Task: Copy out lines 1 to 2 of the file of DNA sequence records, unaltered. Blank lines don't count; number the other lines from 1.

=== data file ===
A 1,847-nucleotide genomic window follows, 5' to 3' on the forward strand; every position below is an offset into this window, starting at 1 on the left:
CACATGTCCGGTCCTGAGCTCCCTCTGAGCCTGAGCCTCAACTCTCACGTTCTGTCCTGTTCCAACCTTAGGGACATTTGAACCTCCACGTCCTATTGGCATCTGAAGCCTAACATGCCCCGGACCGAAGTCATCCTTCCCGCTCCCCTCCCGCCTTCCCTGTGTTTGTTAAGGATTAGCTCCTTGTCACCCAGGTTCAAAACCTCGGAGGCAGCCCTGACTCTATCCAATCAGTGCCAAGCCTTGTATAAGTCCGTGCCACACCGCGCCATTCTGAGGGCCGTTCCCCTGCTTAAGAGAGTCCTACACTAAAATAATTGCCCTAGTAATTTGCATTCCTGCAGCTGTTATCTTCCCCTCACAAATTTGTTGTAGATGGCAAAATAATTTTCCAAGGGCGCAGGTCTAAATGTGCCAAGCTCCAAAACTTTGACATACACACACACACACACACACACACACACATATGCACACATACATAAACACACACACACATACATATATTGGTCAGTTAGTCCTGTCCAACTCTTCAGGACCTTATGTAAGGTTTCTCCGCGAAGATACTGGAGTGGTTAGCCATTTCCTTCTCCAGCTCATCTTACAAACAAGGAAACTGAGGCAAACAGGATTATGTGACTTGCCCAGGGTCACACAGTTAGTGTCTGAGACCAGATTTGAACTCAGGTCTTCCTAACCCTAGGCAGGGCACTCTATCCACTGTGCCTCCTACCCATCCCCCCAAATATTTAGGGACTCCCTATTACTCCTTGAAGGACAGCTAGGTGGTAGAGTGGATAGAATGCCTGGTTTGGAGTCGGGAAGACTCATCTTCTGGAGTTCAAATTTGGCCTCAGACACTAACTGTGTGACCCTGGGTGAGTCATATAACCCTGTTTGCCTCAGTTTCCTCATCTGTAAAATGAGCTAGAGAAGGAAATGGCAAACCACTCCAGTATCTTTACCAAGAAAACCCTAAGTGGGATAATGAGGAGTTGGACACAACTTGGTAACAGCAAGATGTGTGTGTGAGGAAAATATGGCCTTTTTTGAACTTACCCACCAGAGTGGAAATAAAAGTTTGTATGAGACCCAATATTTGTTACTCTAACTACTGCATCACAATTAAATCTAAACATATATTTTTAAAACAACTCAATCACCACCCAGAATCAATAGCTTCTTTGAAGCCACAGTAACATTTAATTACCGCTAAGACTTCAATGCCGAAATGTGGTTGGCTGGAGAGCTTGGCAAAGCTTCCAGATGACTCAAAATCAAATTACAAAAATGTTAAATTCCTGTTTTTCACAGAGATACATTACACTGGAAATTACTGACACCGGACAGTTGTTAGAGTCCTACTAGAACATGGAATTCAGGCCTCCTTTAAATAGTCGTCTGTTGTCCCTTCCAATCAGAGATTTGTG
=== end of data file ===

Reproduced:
A 1,847-nucleotide genomic window follows, 5' to 3' on the forward strand; every position below is an offset into this window, starting at 1 on the left:
CACATGTCCGGTCCTGAGCTCCCTCTGAGCCTGAGCCTCAACTCTCACGTTCTGTCCTGTTCCAACCTTAGGGACATTTGAACCTCCACGTCCTATTGGCATCTGAAGCCTAACATGCCCCGGACCGAAGTCATCCTTCCCGCTCCCCTCCCGCCTTCCCTGTGTTTGTTAAGGATTAGCTCCTTGTCACCCAGGTTCAAAACCTCGGAGGCAGCCCTGACTCTATCCAATCAGTGCCAAGCCTTGTATAAGTCCGTGCCACACCGCGCCATTCTGAGGGCCGTTCCCCTGCTTAAGAGAGTCCTACACTAAAATAATTGCCCTAGTAATTTGCATTCCTGCAGCTGTTATCTTCCCCTCACAAATTTGTTGTAGATGGCAAAATAATTTTCCAAGGGCGCAGGTCTAAATGTGCCAAGCTCCAAAACTTTGACATACACACACACACACACACACACACACACATATGCACACATACATAAACACACACACACATACATATATTGGTCAGTTAGTCCTGTCCAACTCTTCAGGACCTTATGTAAGGTTTCTCCGCGAAGATACTGGAGTGGTTAGCCATTTCCTTCTCCAGCTCATCTTACAAACAAGGAAACTGAGGCAAACAGGATTATGTGACTTGCCCAGGGTCACACAGTTAGTGTCTGAGACCAGATTTGAACTCAGGTCTTCCTAACCCTAGGCAGGGCACTCTATCCACTGTGCCTCCTACCCATCCCCCCAAATATTTAGGGACTCCCTATTACTCCTTGAAGGACAGCTAGGTGGTAGAGTGGATAGAATGCCTGGTTTGGAGTCGGGAAGACTCATCTTCTGGAGTTCAAATTTGGCCTCAGACACTAACTGTGTGACCCTGGGTGAGTCATATAACCCTGTTTGCCTCAGTTTCCTCATCTGTAAAATGAGCTAGAGAAGGAAATGGCAAACCACTCCAGTATCTTTACCAAGAAAACCCTAAGTGGGATAATGAGGAGTTGGACACAACTTGGTAACAGCAAGATGTGTGTGTGAGGAAAATATGGCCTTTTTTGAACTTACCCACCAGAGTGGAAATAAAAGTTTGTATGAGACCCAATATTTGTTACTCTAACTACTGCATCACAATTAAATCTAAACATATATTTTTAAAACAACTCAATCACCACCCAGAATCAATAGCTTCTTTGAAGCCACAGTAACATTTAATTACCGCTAAGACTTCAATGCCGAAATGTGGTTGGCTGGAGAGCTTGGCAAAGCTTCCAGATGACTCAAAATCAAATTACAAAAATGTTAAATTCCTGTTTTTCACAGAGATACATTACACTGGAAATTACTGACACCGGACAGTTGTTAGAGTCCTACTAGAACATGGAATTCAGGCCTCCTTTAAATAGTCGTCTGTTGTCCCTTCCAATCAGAGATTTGTG